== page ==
Banking regulator says pandemic uncertainty means now is not the time to consider higher dividends, share buybacks

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Bank buildings in Toronto’s financial district on September 3, 2020.

Fred Lum / Le Globe and Mail

The Canadian banking regulator will not yet consider lifting restrictions on bank dividends and share buybacks introduced at the start of the pandemic, even as the largest lenders continue to accumulate growing stocks of excess capital.

As parts of the country enter deeper phases of foreclosure, Jeremy Rudin, the head of the regulator, said he expects to see “a clear path to a sustainable recovery” and less “economic uncertainty” before d ‘consider any changes.

Since March, the Office of the Superintendent of Financial Institutions (OSFI) has told banks not to increase quarterly dividend payments or total executive compensation, or buy back shares from investors, in order to preserve capital to absorb shocks. of the coronavirus pandemic. This is one of the main reasons why capital reserves have increased by billions of dollars at each of Canada’s major banks since then.

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Even with no end to restrictions in sight, bank CEOs are beginning to look for opportunities to spend some of that excess cash. But for now, their hands are still partly tied, as the public health outlook looks set to worsen before it improves.

“The fact that indefinite lockdowns of uncertain severity are spreading across the country really means that we are moving away from the situation of reduced uncertainty that we will be seeking rather than towards it,” said OSFI’s Rudin. at a conference hosted by the Royal Bank of Canada on Monday.

At the same conference, executives from several banks expressed growing optimism about the economic recovery in the second half of their fiscal year, which ends on October 31. Everyone agreed that there would be tough months ahead, but most predicted a recovery in consumer confidence. and business investment as federally-led vaccination programs begin to curb some of the novel coronavirus’ worst outbreaks.

Royal Bank of Canada CEO Dave McKay has estimated that between four million and 4.5 million high-risk Canadians must be vaccinated before the national economy can truly reopen. If enough vaccine doses are available, “we could do it in 100 days,” he said.

Bank of Montreal CEO Darryl White said he was “pretty optimistic” about the outlook for the second half of 2021. “You kind of have to think of two timelines. Over the next two to four months, we are going to see the race between the vaccine and the virus, and it will be a tough race, ”he said. “Beyond that, my confidence only increases.”

Mr White predicts that global economic growth could rebound to 5% or 5.5% in 2021, and that Canada and the United States may not be far behind as gross domestic product (GDP) is expected to increase by 4.5% to 5%. this year. The big question for 2022 would be whether that growth rate can be sustained, he said, estimating it could be anywhere between 3% and 4%.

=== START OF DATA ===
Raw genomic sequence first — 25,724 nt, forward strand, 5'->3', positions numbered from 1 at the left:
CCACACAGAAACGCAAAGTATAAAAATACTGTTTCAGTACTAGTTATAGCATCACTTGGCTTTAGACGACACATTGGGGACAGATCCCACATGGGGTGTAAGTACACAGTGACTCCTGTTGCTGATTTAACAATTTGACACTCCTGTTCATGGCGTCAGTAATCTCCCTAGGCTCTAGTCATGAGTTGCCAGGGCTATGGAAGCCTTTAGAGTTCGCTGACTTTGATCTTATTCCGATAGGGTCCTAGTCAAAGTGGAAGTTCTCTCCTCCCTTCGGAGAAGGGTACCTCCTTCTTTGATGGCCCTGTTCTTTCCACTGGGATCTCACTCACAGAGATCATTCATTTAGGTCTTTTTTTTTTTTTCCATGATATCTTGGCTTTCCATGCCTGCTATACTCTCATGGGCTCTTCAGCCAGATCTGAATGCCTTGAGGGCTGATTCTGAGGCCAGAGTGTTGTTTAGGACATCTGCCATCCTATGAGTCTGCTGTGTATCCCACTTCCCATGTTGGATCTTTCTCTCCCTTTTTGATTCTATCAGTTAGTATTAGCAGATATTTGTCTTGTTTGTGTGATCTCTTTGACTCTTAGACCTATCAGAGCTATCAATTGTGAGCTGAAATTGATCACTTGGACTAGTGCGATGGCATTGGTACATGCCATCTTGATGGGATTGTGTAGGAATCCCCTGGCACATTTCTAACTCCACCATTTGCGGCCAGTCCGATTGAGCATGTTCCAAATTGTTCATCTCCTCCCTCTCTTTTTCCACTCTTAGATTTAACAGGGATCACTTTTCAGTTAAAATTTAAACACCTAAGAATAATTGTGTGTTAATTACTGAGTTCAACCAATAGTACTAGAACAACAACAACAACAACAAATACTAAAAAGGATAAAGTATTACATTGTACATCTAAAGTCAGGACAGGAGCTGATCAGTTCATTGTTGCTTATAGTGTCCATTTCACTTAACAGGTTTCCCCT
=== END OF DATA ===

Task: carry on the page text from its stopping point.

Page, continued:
Victor Dodig, CEO of the Canadian Imperial Bank of Commerce, was a little more measured, as economists at his bank predict GDP growth “of around 4% in both markets”.

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A rebound in economic growth could ease spending and demand for new loans that defaulted during the pandemic. Many households and businesses have cut spending, cut savings and paid off debt, aided by massive government stimulus measures. As a result, banks found it harder to deploy excess liquidity from their balance sheets to generate new income, which pushed down profits.

An increase in demand for mortgages has been a notable exception, as a sudden shift to remote working created a spike in demand for housing with more space – often outside major urban centers – that spiked. continued so far this year. But these home loans generate lower profit margins for banks than credit cards or business loans.

The result, compounded by OSFI’s restrictions that prevent banks from returning more capital to shareholders, is that lenders generate more capital than they can use. On Monday, bank CEOs outlined various strategies for using these funds.

Three of the big six banks have indicated their willingness to proceed with mergers and acquisitions. The Toronto-Dominion Bank is often cited as the most likely candidate, and CEO Bharat Masrani said on Monday that the bank used to take advantage of major downturns to close large deals. “If something made sense… would we look at it?” Yes, we would, ”he said. “I expect something to appear given the level of dislocations that have occurred. But that doesn’t necessarily mean we’ll close the deal.

Mr White and Mr McKay both said they would consider making a deal to become stronger outside of their main footprint in the United States – BMO is strongest in the Midwest and RBC in California and New York. . But the two CEOs also said they would invest in their existing businesses first. “We don’t feel pressured into trading,” White said.

The Bank of Nova Scotia has shown little appetite for more transactions after buying and selling a number of companies in recent years. But its leaders want to return the capital to the shareholders. “I was very clear, when the regulator gives us the green flag, the next day we will buy back our shares,” said CEO Brian Porter. “We think our stock is cheap.”

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However, with OSFI showing no signs of changing short-term shareholder payments, investors may need to be patient. “I don’t expect that to change until the second half of this year,” Dodig said. “So we kind of live with that.”

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